ABU DHABI // Governments and businesses alike need to prioritise protection from cyber threats through data management and network defence, said experts at the What’s Next? forum.
Marta Tomovska, deputy minister of Macedonia’s ministry of information society and administration, said protection should be custom made, according to government involvement in online databases.
“Governments need to invest money and time in protecting themselves against threats that are capable of threatening national security,” said Ms Tomovska.
She said that as a first measure, governments need to separate the information they have online, as all data in an entity should not be made available to all employees, and thus easier to access from outside sources.
Ms Tomovska, who works in enhancing Macedonia’s cyber protection capabilities, said that passwords and fail-safe systems only go so far. She said it is actual awareness against specific attacks that is successful in protecting a government entity.
“Raising awareness amongst individuals is more important; you must ask them how they can protect themselves from protection,” said Ms Tomovska.
Mahir Nayfeh, senior vice president of Booz Allen Hamilton, said cyber security was an ever changing field that adjusts to the most common threats.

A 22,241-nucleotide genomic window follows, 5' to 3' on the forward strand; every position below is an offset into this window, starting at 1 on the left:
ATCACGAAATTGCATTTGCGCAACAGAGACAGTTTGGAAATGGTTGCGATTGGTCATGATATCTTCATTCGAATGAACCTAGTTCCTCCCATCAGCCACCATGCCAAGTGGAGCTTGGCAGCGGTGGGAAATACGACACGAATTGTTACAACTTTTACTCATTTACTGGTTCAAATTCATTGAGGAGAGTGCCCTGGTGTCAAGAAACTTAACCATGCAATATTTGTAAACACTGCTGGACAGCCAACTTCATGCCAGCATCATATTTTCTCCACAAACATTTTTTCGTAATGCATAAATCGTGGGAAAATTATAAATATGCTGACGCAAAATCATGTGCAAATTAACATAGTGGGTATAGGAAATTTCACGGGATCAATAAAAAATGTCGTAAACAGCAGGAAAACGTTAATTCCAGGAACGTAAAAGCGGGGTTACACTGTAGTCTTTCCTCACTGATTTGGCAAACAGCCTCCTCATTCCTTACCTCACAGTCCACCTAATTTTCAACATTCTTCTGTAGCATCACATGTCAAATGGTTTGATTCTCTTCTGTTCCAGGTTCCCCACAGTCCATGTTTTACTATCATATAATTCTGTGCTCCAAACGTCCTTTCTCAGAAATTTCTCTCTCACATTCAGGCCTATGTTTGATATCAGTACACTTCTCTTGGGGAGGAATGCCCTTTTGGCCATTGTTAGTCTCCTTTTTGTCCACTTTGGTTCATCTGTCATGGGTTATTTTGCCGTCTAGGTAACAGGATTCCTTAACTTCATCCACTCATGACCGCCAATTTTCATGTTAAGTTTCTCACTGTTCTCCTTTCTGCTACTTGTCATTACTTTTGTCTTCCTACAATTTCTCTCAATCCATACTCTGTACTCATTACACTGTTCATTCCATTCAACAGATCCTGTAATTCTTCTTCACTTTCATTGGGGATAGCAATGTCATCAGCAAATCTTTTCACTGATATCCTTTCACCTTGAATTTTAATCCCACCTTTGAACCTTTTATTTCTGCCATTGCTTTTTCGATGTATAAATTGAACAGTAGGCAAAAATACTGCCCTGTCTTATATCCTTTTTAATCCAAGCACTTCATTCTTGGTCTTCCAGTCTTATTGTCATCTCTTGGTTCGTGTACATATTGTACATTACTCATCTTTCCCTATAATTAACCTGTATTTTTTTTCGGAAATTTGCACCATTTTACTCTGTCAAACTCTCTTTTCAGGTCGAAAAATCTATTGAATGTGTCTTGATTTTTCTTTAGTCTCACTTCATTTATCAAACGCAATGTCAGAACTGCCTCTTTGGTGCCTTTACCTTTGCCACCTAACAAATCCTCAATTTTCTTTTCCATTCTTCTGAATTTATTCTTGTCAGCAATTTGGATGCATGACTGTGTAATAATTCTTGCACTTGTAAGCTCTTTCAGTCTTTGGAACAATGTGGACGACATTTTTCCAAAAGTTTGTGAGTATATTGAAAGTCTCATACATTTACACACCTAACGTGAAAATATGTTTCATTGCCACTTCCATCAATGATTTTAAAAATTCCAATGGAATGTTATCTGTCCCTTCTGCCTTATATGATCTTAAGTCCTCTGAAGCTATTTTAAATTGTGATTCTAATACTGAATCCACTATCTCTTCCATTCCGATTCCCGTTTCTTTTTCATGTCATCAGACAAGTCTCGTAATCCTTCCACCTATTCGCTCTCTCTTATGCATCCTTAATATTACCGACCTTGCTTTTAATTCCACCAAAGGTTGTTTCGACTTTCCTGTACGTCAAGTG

“In the past, people spent a lot of money on the front door of the defences thinking that the threats are only on the outside.
“The reality is, the problem is on the inside and we’ve been sloppy,” said Mr Nayfeh.
He said insider threats enabled more damage to be carried out against a company or government.
“You’ve got to ask what does everyone have access to? In today’s world, essentially there is no more front door, because if I can get someone to open an attachment, I’m inside.”
Mr Nayfeh advises his clients on how to stay safe from cyber attacks, not by looking at the “front door” but by asking them how they manage their data.
“We ask, where is the most prized piece of information? Who can see it? Does everyone see it?” said Mr Nayfeh.
“Through that, what you’re starting to see is a different model of how to protect yourself.”
He added threats in the region were getting more serious.
“We used to view cyber crime as stealing information, but the Aramco attack was one of the first where we saw actual destruction of the systems,” said Mr Nayfeh.
The Aramco attack in 2012 resulted in three-quarters of the data on the oil company’s corporate computers being erased.
The attack caused the company to shut down all email capabilities plus access to the internal network for several days, with the problems lasting months after the attack.
Mr Nayfeh said the UAE and other countries in the GCC were doing a better job at protecting themselves, and predicted they would continue to do so with the implementation of better technology.